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Natural gas dips after US supplies grow

Associated Press Modified: April 5, 2012 at 1:45 pm •  Published: April 5, 2012

NEW YORK (AP) — The price of natural gas fell Thursday after the government reported a surprisingly large increase in supply.

Natural gas gave up 5.3 cents to $2.088 per 1,000 cubic feet in New York. Prices have tumbled this year to levels last seen a decade ago because of a production boom that's kept the nation well stocked in gas.

A bigger than normal surplus, combined with mild winter weather, cut heating bills for the majority of U.S. homeowners who burn natural gas for heat. Summer electric bills should also decline because many utilities use natural gas to generate power.

The latest government data shows that the energy industry continues to deliver natural gas at a faster rate than Americans can consume it. The Energy Information Administration report said U.S. supplies expanded by 42 billion cubic feet last week. That pushed the country's total supply to a level that's 60.5 percent higher than the five-year average.

Analysts were expecting supplies to grow between 33 billion to 37 billion cubic feet, according to Platts, the energy-information arm of McGraw Hill.

Weather will help determine the where prices go from here. Forecasters are calling for a pleasant spring throughout much of the country. Other than a possible chance of snow in Maine, meteorologist Alex Sosnowski said he expects this weekend to be tranquil across the Southeast, Midwest and West.

Analysts are betting on good weather and even lower natural gas prices. They're "going to continue to go down," said independent commodities trader and analyst Stephen Schork. He expects natural gas to dip below $2 per 1,000 cubic feet at some point this year. That would be the first time since September 2001.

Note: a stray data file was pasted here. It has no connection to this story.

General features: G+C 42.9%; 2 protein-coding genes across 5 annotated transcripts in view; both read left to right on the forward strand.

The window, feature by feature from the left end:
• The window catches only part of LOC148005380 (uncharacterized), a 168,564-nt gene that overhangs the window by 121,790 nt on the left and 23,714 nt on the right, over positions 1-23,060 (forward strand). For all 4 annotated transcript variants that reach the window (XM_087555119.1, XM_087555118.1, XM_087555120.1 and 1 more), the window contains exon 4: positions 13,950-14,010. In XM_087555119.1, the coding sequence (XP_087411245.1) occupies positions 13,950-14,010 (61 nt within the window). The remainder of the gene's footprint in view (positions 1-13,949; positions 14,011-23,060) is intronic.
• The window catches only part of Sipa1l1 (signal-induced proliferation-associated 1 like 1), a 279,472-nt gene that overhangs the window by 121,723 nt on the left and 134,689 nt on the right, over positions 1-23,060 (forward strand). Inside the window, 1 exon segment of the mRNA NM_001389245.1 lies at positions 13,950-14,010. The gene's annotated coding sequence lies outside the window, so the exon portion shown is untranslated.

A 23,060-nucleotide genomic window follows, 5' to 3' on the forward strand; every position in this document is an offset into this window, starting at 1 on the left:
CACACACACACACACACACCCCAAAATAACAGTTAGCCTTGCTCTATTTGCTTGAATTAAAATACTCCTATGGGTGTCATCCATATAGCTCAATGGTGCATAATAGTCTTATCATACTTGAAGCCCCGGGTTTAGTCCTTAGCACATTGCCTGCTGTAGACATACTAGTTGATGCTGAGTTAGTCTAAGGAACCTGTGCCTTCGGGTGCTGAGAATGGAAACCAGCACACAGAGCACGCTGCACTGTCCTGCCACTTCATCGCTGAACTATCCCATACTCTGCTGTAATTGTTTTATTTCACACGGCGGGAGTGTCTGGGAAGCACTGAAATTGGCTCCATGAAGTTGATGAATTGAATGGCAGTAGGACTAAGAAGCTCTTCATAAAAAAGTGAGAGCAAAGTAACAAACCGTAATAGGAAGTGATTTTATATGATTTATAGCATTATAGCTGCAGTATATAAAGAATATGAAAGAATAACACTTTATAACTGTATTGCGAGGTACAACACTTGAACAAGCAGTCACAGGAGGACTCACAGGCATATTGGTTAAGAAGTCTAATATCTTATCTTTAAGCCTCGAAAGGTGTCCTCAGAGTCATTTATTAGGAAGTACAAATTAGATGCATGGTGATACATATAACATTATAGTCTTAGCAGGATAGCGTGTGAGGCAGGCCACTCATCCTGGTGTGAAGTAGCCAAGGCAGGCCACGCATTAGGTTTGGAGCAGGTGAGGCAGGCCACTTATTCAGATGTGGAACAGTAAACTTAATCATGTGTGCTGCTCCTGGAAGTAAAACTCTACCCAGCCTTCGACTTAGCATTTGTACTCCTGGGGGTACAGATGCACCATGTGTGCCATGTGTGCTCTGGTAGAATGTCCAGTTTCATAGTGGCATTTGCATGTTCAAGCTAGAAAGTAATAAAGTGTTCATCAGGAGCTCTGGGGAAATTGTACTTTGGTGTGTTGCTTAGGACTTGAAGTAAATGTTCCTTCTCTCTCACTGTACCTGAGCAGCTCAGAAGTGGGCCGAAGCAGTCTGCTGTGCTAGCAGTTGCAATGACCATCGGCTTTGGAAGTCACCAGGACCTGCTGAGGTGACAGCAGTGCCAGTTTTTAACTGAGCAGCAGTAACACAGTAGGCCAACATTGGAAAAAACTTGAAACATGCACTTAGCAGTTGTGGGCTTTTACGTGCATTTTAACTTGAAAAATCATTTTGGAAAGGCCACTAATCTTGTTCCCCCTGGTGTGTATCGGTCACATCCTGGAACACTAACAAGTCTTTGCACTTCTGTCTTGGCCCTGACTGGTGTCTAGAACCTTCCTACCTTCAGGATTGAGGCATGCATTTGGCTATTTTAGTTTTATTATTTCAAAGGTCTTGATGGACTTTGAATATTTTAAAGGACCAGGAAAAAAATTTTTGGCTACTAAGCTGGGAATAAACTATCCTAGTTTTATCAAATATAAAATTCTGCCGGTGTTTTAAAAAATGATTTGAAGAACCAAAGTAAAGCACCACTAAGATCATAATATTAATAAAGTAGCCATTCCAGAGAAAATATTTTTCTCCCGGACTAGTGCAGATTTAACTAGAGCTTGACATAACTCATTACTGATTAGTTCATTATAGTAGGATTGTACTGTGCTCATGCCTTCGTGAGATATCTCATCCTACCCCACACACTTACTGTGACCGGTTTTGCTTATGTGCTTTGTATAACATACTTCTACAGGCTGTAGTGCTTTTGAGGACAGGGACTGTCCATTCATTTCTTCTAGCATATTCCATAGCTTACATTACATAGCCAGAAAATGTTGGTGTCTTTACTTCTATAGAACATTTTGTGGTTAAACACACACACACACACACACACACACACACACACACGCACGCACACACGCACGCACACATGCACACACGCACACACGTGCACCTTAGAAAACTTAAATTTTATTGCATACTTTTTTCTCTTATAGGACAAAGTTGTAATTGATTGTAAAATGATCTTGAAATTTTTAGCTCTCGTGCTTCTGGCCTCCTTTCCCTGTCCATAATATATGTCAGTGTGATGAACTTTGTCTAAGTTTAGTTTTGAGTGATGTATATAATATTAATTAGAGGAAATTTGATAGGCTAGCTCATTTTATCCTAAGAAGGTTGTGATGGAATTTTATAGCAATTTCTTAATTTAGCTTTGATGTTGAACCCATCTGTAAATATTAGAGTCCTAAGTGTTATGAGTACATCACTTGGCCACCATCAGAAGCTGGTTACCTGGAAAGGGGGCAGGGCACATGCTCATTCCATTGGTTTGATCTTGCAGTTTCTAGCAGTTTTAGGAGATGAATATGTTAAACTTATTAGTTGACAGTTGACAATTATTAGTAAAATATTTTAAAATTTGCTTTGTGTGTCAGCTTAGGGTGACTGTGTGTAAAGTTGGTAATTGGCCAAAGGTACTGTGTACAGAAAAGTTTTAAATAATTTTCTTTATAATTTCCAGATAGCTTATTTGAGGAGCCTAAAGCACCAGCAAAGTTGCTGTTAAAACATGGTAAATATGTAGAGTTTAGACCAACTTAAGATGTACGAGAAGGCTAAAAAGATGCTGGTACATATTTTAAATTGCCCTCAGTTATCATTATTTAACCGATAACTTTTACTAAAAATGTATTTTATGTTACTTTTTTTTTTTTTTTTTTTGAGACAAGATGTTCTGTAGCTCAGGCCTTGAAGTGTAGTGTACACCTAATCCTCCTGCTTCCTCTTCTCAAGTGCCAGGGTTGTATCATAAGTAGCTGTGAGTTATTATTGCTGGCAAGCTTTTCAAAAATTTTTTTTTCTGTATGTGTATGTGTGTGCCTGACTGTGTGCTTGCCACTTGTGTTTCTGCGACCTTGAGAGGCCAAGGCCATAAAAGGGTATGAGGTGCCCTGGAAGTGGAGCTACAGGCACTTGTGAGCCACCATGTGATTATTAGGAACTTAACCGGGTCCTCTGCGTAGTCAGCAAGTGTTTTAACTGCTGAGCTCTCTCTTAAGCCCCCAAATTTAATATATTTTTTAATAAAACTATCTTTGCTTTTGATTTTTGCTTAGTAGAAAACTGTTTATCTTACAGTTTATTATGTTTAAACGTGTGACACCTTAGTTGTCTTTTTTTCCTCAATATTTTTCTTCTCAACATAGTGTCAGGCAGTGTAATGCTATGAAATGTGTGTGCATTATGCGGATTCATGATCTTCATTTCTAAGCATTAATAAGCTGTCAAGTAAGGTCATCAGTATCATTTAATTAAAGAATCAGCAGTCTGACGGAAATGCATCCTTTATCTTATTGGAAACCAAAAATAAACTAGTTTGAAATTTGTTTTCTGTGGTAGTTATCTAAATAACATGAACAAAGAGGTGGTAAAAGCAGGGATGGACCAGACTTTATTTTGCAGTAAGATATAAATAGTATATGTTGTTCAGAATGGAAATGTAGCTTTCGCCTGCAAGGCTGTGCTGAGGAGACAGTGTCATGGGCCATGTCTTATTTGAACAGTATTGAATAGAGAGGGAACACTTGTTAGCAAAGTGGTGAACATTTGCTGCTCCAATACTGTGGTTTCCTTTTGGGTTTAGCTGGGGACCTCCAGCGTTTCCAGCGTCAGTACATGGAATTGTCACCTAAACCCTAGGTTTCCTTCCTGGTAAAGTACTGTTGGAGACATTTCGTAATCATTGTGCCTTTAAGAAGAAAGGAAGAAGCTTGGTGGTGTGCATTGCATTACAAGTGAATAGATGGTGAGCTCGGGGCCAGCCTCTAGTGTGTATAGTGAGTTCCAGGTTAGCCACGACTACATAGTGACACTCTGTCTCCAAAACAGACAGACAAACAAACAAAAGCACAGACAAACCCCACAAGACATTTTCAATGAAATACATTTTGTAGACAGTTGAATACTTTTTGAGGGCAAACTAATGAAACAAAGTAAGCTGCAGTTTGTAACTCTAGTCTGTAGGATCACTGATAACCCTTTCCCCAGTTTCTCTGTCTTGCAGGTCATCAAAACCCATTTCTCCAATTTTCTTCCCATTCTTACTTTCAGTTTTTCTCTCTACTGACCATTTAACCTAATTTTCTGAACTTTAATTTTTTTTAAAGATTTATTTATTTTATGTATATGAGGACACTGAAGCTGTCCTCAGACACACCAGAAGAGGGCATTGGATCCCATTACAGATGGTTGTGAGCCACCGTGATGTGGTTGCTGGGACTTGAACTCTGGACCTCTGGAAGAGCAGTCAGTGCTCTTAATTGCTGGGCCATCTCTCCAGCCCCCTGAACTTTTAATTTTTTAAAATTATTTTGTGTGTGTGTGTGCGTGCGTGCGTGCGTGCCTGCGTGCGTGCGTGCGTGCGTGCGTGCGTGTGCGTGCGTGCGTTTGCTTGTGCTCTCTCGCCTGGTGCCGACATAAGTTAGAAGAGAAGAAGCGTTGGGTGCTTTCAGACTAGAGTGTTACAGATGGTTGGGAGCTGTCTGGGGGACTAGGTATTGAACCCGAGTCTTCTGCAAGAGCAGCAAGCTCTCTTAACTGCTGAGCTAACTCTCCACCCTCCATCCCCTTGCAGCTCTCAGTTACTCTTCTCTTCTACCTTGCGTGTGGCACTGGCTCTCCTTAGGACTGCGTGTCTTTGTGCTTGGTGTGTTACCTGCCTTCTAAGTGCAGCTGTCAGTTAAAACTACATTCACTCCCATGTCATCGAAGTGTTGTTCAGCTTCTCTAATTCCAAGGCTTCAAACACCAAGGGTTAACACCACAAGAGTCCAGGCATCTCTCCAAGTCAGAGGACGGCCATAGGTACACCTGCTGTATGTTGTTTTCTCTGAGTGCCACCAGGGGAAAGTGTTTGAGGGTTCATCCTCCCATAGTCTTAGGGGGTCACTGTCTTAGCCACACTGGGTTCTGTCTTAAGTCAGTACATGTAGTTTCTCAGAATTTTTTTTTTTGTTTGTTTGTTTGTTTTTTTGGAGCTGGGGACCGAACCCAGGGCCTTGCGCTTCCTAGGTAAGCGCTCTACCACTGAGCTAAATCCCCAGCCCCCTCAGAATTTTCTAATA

Schork said the price should fluctuate with forecasts for summer weather. A heat wave would boost power demand — and natural gas prices — as people switch on their air conditioners.

Meanwhile, oil rebounded after a two-day drop that pushed prices to the lowest level since mid-February.

"We've fallen pretty hard, pretty quickly" and many investors are jumping back in on the expectation that prices are headed higher, said Peter Donovan, a broker with Vantage Trading.

Benchmark crude added $1.84 to $103.30 per barrel. Brent crude increased by 78 cents to $123.12 per barrel.

Donovan also noted that the New York Mercantile Exchange is closed for Good Friday, and investors tend to buy oil contracts ahead of long weekends. They do so as an insurance policy against any military action, offshore spill or other development that would constrict world supplies and push the price of oil higher, he said.

The government also is scheduled to release a new jobs report Friday that could show another increase in the number of working Americans. If the workforce grows, it likely adds more cars to the daily commute. That could push U.S. gasoline and oil demand higher.

Retail gasoline prices rose by nearly a penny to $3.936 per gallon, according to auto club AAA, Wright Express and Oil Price Information Service. The national average is the highest ever for this time of year, and analysts say it could rise as high as $4.35 per gallon by the end of April.

Gasoline is the highest in Hawaii at $4.604 per gallon and the cheapest in Montana at $3.724 per gallon.

In other energy trading, heating oil was almost a penny higher at $3.1709 per gallon while gasoline futures rose slightly to $3.3399 per gallon.


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